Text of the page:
But in reality, how much of this content will help your employees to do their job well? Research using the Hermann Ebbinghaus Forgetting Curve suggests that within one hour, people will have forgotten an average of 50% of the new information they are presented with – increasing to 75% or above within a week. But is that such a problem? In this digital age, we have information at our fingertips, so it’s arguably much more useful to have a list of practical resources to hand than to ask your employees to remember all that information for themselves. They should have your policy, code of conduct and any practical process documentation no more than a click away for point-of-need when completing relevant tasks.

This allows your eLearning to be short and impactful, containing only essential information that learners need to help them excel in their roles… which ties nicely into my previous point about ensuring your modules are, above all, relevant. We naturally hang on to information that is important or useful to us. So, draw out the detail that will drive the behavior change you’re looking to achieve, and make sure the learner can clearly see how it will help them thrive in their role.

4. What’s My Hook?

Once you have the right content, you need to think about how to present it in a way that strikes a chord. It goes without saying that learning should be an engaging and active experience, but how will you make it truly memorable?

We live in a society that consumes media obsessively, most of which comes in a narrative format. Whether a film, box set, advert or news article, your learners will be immersed in stories every day and will keep coming back for more. It makes sense, then, to capitalize on this when designing eLearning: provide a story they can relate to, a challenge that needs to be overcome, consequences of certain actions or inactions. This doesn’t have to involve video, animation or complex branching (although of course, it can). What’s important is that the information you need to convey can be recalled in the framework of the scenario and that the story you tell motivates your learners to behave in certain ways.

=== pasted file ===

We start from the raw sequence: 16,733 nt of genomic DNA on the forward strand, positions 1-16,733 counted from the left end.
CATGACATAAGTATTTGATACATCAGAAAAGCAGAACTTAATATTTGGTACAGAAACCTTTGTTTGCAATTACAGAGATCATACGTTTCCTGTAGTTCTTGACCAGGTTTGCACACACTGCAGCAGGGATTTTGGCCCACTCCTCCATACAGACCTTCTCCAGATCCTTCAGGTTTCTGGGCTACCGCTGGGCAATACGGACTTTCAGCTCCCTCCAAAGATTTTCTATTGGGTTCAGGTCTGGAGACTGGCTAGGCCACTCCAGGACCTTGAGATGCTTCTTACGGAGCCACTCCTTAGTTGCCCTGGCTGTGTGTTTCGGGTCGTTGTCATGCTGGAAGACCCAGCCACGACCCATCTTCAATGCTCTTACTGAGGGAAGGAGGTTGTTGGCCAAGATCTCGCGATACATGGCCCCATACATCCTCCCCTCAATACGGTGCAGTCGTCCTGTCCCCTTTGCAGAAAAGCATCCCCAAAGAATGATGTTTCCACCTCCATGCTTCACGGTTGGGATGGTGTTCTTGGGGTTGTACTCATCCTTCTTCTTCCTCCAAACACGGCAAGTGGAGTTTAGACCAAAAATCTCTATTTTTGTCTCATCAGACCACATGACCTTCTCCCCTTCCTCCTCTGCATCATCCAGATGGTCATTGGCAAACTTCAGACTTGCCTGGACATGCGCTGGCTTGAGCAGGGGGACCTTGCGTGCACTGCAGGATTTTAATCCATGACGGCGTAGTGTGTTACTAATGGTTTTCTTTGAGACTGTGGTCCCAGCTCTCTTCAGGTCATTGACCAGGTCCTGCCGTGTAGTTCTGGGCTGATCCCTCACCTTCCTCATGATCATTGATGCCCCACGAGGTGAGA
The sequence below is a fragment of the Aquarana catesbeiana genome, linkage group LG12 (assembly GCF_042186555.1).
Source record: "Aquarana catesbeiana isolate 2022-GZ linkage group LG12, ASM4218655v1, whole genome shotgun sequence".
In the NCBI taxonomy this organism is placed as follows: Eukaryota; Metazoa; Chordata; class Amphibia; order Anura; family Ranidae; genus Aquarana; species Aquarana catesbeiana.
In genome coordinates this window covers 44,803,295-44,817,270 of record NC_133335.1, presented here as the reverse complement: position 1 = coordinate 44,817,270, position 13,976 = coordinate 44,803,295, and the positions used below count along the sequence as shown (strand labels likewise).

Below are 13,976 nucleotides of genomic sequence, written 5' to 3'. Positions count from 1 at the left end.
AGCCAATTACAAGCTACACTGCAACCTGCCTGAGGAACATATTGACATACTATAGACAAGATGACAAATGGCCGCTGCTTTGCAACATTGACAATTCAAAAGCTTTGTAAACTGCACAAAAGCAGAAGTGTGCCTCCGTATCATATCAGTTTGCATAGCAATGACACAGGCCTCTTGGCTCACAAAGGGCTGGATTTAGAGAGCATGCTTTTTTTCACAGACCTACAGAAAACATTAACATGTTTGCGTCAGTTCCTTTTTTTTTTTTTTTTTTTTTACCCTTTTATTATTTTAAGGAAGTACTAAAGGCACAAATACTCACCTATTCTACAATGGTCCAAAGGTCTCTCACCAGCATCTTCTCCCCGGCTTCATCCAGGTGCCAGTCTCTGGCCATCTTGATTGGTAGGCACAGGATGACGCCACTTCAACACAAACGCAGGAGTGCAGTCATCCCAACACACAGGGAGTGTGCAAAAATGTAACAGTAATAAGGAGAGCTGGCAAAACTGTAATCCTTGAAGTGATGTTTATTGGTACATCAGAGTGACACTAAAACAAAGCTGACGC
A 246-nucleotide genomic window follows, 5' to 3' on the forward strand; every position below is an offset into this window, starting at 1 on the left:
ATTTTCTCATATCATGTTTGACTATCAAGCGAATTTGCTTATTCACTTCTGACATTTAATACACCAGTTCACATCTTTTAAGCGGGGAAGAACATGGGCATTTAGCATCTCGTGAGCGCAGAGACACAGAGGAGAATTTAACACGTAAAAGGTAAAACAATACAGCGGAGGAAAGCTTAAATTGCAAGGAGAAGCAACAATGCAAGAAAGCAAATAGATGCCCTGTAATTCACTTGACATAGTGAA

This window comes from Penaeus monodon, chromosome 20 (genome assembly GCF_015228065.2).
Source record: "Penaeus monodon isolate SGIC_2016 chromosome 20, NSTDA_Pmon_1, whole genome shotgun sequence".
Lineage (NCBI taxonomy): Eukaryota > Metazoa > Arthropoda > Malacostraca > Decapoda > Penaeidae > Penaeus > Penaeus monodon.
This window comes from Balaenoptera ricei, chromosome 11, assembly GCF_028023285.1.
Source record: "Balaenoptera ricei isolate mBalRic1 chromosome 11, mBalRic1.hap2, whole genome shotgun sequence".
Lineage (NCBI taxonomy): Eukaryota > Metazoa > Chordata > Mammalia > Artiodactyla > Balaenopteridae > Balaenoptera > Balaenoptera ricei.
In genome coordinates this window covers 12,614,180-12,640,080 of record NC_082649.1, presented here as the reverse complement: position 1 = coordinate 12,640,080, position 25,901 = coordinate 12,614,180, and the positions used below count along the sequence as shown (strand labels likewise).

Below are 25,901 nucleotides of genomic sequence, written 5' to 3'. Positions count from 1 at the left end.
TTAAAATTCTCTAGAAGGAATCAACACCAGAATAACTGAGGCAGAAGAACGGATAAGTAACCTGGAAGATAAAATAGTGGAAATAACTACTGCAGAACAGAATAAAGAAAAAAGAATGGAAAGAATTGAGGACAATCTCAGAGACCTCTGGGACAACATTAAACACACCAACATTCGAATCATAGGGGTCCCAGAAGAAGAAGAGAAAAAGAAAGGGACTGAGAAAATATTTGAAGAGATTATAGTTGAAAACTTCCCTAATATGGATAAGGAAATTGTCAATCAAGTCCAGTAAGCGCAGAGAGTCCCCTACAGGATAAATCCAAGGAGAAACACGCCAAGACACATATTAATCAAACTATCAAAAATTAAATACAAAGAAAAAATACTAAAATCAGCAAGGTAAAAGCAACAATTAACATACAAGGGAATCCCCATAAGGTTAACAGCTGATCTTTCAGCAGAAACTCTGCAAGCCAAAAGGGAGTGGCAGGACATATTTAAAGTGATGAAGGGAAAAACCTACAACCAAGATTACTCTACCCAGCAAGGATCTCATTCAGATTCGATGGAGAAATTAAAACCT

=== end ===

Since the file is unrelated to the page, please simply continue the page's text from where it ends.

Think about the last time you were motivated to do something – it may have been based on a recommendation, or because failing to do it would have negative results, or even because of an inspiring advert. Whatever it was, you were most likely telling yourself a story of the positive outcome. So, tap into your learners’ aspirations and learning needs to help them connect to the story you tell.

5. What’s Next?

Don’t expect organizational change to happen over the course of a 30-minute training intervention. It can act as a catalyst, and provide a great basis for change, but it needs to be supported throughout the company culture. If you only bring up compliance issues once a year and then assume compliance has been embedded, your employees will most likely see this as a tick-box exercise to get through quickly before returning to their real work.

Instead, map out the best way for your business to reinforce key issues on an ongoing basis. This could involve including the topic in performance reviews, providing bite-sized or game-based refresher training, face-to-face sessions for key staff, or developing practical just-in-time job aids for all. Whatever your approach, ensure your learners have the support and tools in place to keep compliance in mind, and not as something that imposes rules about what they can and can’t do, but as something they can use to do their jobs to the best of their abilities.